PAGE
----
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ALAMEDA – The Raiders offense is headed for historic lows. The running game is dead last in the NFL, on pace to turn in the worst per game average since 1946. The team’s passing yards per attempt is on target for a franchise low.
When things go sour-milk bad, there’s blame spread between players, executives and coaches. Right or wrong, offensive coordinator Greg Olson's efforts have received criticism of late.
While interim head coach Tony Sparano is an offensive mind and former coordinator, he hasn’t considered taking over play calling responsibilities or exerting greater influence during games. Sparano remains the offensive line coach and, as head coach, a chief in-game manager. He’s involved in the offensive game plan, but has let Olson operate with autonomy.
“I have all the confidence in the world in Greg,” Sparano said. “I think Greg’s done a very good job since I’ve been here with Greg as far as him running his (unit) and doing the things he needs to do that way.
“At this point in time, everybody’s looking for answers. We have to stay the course in what our beliefs are.”
Sparano reiterated that fact several times during a Monday press conference. The Raiders will continue to work towards better results. That means Olson’s duties won’t change.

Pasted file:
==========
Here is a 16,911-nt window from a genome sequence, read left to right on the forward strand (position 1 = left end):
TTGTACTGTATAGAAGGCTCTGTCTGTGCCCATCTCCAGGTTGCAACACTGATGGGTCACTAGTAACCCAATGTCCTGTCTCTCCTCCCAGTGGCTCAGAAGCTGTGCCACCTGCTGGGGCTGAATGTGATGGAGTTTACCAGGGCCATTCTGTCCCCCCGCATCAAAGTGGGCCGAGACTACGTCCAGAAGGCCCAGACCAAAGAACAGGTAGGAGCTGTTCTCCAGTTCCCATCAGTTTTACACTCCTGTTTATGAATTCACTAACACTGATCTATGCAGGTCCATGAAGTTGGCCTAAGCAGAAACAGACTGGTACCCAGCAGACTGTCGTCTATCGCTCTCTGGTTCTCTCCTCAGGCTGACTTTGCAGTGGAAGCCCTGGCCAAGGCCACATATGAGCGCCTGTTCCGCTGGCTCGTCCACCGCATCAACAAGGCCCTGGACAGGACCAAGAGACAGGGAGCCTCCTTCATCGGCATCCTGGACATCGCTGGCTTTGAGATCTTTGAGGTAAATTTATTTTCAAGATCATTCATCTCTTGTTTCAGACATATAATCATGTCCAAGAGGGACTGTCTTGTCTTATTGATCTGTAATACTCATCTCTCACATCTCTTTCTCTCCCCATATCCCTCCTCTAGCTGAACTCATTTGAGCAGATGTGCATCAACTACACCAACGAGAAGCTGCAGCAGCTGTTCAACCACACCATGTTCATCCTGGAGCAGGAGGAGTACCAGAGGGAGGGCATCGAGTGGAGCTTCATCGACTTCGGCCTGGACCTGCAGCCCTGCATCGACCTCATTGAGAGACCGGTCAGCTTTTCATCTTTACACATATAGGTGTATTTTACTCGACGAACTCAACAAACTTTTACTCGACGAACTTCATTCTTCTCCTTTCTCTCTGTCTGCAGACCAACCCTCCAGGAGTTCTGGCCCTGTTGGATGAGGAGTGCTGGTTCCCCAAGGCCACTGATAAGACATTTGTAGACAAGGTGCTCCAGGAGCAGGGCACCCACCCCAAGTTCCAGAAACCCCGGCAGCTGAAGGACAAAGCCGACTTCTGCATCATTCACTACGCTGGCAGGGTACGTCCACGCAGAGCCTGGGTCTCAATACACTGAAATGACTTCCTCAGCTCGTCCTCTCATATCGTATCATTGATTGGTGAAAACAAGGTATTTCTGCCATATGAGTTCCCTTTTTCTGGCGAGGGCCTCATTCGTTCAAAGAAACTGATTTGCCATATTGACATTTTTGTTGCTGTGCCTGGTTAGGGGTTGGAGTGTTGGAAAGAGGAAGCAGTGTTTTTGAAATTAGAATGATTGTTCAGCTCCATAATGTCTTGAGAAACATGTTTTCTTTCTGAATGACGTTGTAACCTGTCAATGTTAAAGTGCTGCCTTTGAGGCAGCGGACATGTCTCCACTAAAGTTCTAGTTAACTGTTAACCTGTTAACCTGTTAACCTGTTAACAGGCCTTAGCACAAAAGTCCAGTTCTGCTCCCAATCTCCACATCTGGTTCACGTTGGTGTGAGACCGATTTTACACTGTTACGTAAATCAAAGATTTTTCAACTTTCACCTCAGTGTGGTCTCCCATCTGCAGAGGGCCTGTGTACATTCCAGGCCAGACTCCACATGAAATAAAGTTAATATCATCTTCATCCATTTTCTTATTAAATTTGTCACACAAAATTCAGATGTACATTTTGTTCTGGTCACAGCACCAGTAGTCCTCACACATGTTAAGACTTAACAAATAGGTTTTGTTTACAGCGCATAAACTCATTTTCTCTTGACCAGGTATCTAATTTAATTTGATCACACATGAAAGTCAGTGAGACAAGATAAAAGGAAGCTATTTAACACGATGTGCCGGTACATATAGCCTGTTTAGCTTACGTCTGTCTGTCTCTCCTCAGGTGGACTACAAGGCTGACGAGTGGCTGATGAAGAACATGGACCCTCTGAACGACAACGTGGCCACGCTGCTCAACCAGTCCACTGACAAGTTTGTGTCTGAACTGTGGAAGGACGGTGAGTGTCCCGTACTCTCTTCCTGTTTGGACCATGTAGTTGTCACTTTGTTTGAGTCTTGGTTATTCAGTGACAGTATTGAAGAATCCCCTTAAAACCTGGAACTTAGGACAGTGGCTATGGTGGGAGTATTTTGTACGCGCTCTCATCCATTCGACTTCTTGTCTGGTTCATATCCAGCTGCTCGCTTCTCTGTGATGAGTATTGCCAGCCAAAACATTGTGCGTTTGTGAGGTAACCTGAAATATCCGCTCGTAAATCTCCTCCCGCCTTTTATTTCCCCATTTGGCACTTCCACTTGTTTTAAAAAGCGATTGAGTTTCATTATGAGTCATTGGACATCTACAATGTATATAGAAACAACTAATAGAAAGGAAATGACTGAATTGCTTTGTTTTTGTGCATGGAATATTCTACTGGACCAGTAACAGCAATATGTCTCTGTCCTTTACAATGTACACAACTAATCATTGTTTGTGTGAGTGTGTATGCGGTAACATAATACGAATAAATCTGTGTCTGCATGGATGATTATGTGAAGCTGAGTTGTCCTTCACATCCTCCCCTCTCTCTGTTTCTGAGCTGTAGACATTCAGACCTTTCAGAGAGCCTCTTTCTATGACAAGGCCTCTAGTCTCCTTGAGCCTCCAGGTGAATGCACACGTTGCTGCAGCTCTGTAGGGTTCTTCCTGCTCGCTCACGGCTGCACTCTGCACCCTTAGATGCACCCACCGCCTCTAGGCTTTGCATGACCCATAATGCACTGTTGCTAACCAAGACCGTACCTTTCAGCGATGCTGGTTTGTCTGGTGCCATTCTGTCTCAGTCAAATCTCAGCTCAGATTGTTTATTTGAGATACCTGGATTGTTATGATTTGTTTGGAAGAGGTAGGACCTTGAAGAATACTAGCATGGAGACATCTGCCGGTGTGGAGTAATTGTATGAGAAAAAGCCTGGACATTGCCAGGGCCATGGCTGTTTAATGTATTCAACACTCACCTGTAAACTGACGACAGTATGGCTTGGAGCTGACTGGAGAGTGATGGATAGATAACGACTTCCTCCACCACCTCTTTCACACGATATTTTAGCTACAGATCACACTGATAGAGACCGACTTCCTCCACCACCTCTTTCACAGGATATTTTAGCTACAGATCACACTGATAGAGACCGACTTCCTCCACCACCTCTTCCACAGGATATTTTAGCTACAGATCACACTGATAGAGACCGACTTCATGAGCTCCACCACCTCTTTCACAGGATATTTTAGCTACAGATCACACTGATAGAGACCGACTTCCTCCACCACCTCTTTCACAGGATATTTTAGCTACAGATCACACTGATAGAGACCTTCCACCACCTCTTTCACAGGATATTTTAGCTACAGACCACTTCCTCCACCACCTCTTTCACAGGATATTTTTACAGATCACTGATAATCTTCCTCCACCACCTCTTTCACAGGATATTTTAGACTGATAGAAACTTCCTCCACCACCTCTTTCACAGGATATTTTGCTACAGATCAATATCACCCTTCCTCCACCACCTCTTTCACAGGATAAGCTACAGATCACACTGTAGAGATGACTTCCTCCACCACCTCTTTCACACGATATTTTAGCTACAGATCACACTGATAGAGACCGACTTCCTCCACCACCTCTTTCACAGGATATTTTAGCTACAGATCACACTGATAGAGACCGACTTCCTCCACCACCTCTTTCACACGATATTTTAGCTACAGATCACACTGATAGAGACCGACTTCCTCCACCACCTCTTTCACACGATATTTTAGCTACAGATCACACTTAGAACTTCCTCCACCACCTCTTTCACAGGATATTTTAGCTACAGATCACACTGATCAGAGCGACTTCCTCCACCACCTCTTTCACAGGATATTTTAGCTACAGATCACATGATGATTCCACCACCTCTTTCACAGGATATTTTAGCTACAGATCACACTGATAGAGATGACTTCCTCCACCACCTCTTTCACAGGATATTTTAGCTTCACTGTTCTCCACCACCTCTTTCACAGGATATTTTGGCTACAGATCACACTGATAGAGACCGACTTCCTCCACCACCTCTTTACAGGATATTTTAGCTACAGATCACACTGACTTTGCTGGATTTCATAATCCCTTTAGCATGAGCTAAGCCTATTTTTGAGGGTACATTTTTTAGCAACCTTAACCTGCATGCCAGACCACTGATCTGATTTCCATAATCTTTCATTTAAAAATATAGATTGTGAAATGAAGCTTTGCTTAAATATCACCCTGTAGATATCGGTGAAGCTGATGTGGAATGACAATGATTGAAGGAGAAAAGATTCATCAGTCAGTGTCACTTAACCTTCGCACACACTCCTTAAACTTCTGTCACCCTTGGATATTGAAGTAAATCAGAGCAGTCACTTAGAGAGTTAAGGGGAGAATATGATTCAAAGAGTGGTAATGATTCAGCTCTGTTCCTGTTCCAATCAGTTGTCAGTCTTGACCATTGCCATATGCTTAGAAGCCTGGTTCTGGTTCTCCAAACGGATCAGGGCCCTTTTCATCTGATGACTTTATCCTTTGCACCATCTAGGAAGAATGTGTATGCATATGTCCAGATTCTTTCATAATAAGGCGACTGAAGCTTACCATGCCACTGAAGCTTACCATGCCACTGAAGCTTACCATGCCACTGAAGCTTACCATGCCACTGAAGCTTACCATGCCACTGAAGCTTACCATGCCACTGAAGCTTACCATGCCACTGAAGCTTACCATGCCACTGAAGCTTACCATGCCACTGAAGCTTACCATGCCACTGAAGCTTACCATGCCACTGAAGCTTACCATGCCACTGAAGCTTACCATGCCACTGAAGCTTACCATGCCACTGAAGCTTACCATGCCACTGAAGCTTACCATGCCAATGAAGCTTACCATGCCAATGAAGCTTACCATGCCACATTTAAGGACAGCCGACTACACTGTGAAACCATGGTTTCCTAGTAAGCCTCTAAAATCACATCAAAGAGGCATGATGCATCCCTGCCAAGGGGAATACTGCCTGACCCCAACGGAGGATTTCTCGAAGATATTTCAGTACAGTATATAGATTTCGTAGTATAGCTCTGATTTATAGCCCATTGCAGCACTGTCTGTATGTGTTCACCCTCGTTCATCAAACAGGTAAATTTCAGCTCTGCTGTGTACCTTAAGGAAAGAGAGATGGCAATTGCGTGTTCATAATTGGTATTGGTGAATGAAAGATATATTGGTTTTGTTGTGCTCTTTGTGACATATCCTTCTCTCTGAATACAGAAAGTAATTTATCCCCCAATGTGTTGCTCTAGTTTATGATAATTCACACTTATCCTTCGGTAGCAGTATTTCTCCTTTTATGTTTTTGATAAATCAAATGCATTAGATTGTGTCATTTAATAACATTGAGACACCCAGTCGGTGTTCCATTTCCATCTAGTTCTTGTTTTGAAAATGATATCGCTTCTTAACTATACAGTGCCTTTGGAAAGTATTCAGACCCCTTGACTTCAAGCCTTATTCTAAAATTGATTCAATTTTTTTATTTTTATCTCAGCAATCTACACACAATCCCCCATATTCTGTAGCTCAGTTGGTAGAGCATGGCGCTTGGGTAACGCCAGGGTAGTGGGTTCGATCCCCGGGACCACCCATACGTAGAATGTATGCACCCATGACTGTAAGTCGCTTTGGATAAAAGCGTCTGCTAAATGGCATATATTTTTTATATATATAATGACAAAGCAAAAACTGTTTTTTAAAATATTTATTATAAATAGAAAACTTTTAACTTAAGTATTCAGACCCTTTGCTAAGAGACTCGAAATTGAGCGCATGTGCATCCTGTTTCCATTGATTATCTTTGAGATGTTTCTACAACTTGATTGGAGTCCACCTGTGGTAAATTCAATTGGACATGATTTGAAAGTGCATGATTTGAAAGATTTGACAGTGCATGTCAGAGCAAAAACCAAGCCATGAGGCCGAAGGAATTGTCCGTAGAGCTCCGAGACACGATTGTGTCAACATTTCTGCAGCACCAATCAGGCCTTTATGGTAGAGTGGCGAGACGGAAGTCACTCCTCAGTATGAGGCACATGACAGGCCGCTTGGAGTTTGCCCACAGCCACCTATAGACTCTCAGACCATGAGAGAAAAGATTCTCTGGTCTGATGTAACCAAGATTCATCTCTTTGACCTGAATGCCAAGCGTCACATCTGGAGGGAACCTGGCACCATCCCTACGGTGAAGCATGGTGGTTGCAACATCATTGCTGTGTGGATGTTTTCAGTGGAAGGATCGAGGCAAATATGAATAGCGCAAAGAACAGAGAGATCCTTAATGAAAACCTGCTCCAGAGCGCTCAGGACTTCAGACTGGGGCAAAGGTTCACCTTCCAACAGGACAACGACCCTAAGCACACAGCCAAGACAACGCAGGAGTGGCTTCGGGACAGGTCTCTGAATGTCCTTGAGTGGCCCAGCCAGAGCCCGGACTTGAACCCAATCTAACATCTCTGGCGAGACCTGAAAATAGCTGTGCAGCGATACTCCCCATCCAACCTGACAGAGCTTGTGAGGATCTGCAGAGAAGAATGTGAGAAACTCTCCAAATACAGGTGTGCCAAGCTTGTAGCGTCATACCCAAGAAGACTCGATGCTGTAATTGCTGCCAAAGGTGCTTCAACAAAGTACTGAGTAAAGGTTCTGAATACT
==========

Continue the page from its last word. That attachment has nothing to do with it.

“To be honest with you, the guy is one of the brighter minds I’ve been around in this business,” Sparano said on 95.7 the game. “He’s done a good job. I’m not calling plays. I have input into the game plan obviously. I have quite a bit of input on both sides of the ball right now. As far as calling the plays go, that’s Greg’s responsibility."
While it’s easy to cast blame when things go south, Olson has done some nice things since joining the Raiders before the 2013 season. He patched up an injury-riddled offensive line last year and helped a career backup in Rashad Jennings guide a ground game that exceeded 2,000 yards and averaged 4.6 yards per carry. He made the most of a disastrous quarterback situation last year, altering his playbook to fit Terrelle Pryor and then Matt McGloin after Matt Flynn flamed out.
He’s also responsible, in large part, for quarterback Derek Carr’s quick development, which proved vital after Matt Schaub’s arm grew suspect.
The Raiders have also struggled under Olson’s watch, but talent plays a part in that. The Raiders don’t have enough. Scheme is part of it, but Sparano isn’t ready to abandon ship in rough water and add more opinions to the mix during games.
“I learned a long time ago,” Sparano said, “from a pretty darn good football coach in this league (Bill Parcells), that too many chefs in the kitchen isn’t good news.”